August 22, 2002

In a recent labor-management conference in Tennessee, I reminded my audience that there is a third party to each negotiation.  Although no one is present to directly argue for that party, any negotiations that exclude the customer ultimately will lead to problems. 

Perhaps the baseball players finally decided that with falling TV viewership, weak consumer earning power, and growing concern about abuses from some of the wealthy (could this include baseball players and owners), they should tread softly before threatening to terminate another season without a world series. 

Certainly, some of those "rich" contract increases for airline pilots cannot compensate for the concessions and job losses that will surely follow increasing bankruptcies in the airline industry.  And many industrial unions are wondering what is the value of a strong contract if it leads to a weak industry that can only survive by shifting production abroad. 

None of this is to say that management is without fault.  In the past ten years, management has increased the share of compensation going to them.  At the same time, management also increased the percentage of ownership that they extracted from shareholders.  And some managers forgot about employees, customers, and shareholders in their rush to use company assets for their own purposes. 

Of course, the greatest problem for labor is the 1.4 million jobs that have been lost in the past 15 months.  Manufacturing alone, where union activity is more intense than other sectors aside from government, lost a million jobs.  Not surprisingly, job security is the greatest concern facing labor at this time. 

Hourly wages have grown much more slowly as unemployment has increased.  Three years ago, the hourly wage reached a cyclical peak of 4.3 percent above previous year levels.  Today, hourly wages are growing a more modest 3.2 percent per year. 

However, those who retained their jobs actually are doing better than those percentages suggest.  In the past six months, even adding July's poor performance, the paid workweek has expanded by more than a percentage point.  At the same time, inflation has moderated by almost two percentage points.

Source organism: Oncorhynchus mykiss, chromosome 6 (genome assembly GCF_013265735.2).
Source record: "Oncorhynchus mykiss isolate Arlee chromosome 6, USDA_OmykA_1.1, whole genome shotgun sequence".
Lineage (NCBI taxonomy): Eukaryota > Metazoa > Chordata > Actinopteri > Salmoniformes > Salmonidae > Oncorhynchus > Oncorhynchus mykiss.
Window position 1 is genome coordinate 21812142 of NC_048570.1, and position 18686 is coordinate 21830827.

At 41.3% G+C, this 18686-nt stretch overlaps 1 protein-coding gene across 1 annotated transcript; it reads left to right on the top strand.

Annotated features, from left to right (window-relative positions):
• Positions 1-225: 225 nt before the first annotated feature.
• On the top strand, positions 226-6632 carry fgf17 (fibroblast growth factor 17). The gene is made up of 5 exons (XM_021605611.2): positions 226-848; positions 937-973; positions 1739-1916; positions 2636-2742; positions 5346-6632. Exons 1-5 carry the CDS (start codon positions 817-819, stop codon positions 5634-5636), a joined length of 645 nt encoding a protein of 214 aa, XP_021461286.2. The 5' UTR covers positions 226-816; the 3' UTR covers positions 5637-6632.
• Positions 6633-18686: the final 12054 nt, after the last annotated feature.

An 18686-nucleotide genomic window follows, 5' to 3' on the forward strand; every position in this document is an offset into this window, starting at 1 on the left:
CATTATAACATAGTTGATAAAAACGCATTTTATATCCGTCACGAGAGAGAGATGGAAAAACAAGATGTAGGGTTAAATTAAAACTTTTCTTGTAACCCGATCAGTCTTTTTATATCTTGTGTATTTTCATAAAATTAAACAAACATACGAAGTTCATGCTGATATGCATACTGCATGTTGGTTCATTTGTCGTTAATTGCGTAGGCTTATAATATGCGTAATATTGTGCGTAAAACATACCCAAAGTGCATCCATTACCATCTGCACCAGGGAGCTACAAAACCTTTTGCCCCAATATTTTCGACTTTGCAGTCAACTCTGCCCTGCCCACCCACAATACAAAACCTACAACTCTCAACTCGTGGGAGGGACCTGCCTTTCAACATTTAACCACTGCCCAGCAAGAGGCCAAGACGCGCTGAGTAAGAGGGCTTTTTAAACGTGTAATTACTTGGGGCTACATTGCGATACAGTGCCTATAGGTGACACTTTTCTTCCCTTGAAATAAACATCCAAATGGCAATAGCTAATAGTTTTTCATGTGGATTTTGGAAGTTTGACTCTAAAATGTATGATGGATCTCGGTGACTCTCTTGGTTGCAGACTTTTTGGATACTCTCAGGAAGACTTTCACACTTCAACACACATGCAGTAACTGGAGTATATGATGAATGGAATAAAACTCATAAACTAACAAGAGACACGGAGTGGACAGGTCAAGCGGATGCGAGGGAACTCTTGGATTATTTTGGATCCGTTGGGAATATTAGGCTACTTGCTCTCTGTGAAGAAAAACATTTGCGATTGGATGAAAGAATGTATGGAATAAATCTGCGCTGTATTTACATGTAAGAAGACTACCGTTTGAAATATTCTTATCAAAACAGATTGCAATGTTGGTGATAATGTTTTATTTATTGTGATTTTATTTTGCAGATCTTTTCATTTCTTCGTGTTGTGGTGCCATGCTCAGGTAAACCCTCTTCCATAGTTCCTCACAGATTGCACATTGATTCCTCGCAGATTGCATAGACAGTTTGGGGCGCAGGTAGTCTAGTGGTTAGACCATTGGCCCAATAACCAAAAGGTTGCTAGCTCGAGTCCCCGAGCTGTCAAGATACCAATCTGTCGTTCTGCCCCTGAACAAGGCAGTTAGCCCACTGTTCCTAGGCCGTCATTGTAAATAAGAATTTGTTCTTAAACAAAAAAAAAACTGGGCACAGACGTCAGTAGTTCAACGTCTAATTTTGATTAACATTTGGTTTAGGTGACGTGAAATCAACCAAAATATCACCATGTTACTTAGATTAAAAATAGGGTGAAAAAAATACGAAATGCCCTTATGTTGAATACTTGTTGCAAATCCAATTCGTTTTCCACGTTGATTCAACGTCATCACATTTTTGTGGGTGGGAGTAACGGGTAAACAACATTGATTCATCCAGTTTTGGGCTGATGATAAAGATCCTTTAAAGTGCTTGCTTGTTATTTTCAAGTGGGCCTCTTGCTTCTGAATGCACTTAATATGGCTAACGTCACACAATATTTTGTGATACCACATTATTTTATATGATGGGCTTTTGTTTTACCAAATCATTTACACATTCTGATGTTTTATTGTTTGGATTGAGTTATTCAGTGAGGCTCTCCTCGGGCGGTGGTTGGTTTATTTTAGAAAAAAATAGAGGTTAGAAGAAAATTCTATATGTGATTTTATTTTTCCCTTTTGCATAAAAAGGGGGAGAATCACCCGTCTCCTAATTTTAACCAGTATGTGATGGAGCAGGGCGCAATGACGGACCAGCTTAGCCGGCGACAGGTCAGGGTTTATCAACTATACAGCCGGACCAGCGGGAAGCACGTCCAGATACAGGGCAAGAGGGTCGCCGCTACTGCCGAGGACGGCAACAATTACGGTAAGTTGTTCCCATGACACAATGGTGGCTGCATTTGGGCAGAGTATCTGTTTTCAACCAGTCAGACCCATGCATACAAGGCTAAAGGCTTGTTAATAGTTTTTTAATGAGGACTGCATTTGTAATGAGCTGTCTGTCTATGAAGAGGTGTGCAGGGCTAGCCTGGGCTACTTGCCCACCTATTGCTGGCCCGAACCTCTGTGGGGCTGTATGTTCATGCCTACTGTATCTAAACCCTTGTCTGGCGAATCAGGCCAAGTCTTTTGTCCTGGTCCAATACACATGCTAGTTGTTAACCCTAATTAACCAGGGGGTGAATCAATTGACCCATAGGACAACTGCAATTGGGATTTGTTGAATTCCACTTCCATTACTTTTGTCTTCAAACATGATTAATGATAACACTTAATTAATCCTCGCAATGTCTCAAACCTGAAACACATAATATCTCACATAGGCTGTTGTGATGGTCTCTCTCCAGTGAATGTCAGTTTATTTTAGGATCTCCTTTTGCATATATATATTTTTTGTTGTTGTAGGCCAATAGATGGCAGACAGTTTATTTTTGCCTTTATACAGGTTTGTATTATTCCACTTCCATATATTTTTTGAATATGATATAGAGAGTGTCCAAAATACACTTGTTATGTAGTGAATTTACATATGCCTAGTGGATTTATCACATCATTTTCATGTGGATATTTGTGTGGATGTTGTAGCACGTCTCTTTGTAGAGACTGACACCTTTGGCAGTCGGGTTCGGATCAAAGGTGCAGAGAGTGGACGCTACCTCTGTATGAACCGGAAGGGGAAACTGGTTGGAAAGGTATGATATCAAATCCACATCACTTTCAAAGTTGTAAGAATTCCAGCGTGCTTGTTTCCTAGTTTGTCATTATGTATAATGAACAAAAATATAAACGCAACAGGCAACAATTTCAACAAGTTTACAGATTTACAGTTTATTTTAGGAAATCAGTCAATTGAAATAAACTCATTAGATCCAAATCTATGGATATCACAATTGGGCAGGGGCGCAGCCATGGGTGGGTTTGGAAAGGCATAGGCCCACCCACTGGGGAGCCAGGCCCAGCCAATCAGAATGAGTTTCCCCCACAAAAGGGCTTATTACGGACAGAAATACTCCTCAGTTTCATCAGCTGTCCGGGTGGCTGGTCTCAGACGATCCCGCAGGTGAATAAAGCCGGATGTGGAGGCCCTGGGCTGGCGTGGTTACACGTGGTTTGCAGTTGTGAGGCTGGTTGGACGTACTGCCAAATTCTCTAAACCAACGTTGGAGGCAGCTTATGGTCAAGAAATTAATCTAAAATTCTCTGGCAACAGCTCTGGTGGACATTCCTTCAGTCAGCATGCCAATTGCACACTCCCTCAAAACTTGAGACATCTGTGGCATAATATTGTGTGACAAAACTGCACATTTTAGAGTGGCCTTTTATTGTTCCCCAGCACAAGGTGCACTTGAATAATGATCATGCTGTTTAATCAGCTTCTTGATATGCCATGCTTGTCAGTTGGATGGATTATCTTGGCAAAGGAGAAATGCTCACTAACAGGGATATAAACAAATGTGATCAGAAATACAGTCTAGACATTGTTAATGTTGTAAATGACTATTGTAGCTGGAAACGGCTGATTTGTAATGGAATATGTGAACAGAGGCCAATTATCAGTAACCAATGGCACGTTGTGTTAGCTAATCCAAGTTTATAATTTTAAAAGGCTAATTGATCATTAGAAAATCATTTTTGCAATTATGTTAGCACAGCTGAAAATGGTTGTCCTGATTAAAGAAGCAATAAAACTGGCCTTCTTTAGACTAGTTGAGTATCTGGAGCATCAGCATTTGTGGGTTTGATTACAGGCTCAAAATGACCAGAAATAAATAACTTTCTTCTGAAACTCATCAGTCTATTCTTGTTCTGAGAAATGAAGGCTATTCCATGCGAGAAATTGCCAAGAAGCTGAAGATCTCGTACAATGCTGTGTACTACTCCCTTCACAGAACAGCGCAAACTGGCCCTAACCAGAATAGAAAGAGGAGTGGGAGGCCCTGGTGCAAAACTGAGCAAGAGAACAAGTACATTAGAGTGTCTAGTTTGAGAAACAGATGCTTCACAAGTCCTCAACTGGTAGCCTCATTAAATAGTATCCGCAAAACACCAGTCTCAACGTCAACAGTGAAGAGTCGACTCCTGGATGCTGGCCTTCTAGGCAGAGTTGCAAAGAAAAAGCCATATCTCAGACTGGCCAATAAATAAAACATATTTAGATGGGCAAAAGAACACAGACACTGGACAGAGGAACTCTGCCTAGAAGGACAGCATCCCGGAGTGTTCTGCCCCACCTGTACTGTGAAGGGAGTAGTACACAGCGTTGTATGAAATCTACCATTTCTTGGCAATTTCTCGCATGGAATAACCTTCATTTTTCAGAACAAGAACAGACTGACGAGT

As a result, earnings after adjustment for inflation has actually increased more rapidly in the past 12 months through June for the average worker than for any twelve month period in the previous expansion. 

When  $130 billion in reduced tax liabilities for any given earnings is added to that lowered inflation, the average wage earner has been able to increase savings by about 3 percentage points even as consumption continued to grow by nearly 3 percent per year. 

However, problems clearly are developing.  When those wage gains were 4.3 percent, other labor benefits, such as pension contributions and medical insurance, were costing employers about 3 percent more than the previous year.  Today, poor performance from investment advisors and an explosion in insurance premiums have pushed benefit costs to well over 5 percent more than a year ago. 

At the same time, operating profits have suffered some of the most rapid declines recorded during a mild recession.  In short, the ability of management to pay for those benefits, continue to provide satisfactory wage gains relative to inflation, and remain competitive with international producers  has seriously eroded. 

Indeed, labor probably will be trying to avoid "take aways" in their next negotiations.

Eventually, all employees will pay something for each medical transaction.  When medical benefits are provided free to employees, more services are sought than when a portion of the medical bill is paid by the workers. 

Employers also will increasingly try to rid themselves of defined benefit pension plans, where retirees receive a portion of their qualified salary regardless of the investment performance of the retirement fund.  This was an easy "take away" when the stock market was booming.  Shrinking 401k balances will make further conversions from guaranteed benefits to these contribution programs a much more difficult task.

I am hoping that senior management will not increase its share of compensation and its share of ownership at the expense of employees and shareholders in the future, as many did in the recent past.  However, I do not yet see the change in compensation methods that will cause that to happen. 

I do believe that hourly wages will continue to grow at just over 3 percent annually for the next year.  Other compensation costs will continue to balloon, possibly to increases of more than 6 percent as insurance costs continue to explode. 

Except where labor and management are completely out of touch with their customers, I see relative quiet on the labor front in the next year.  Indeed, some labor leaders are actually hoping to negotiate much longer contract periods than in the past. 

Yet, there are problems in competitiveness, retreats on benefits, falling profits, and lowered stock values that will make this an uneasy quiet for labor-management relationships in general.  Can we hope for as much from baseball?


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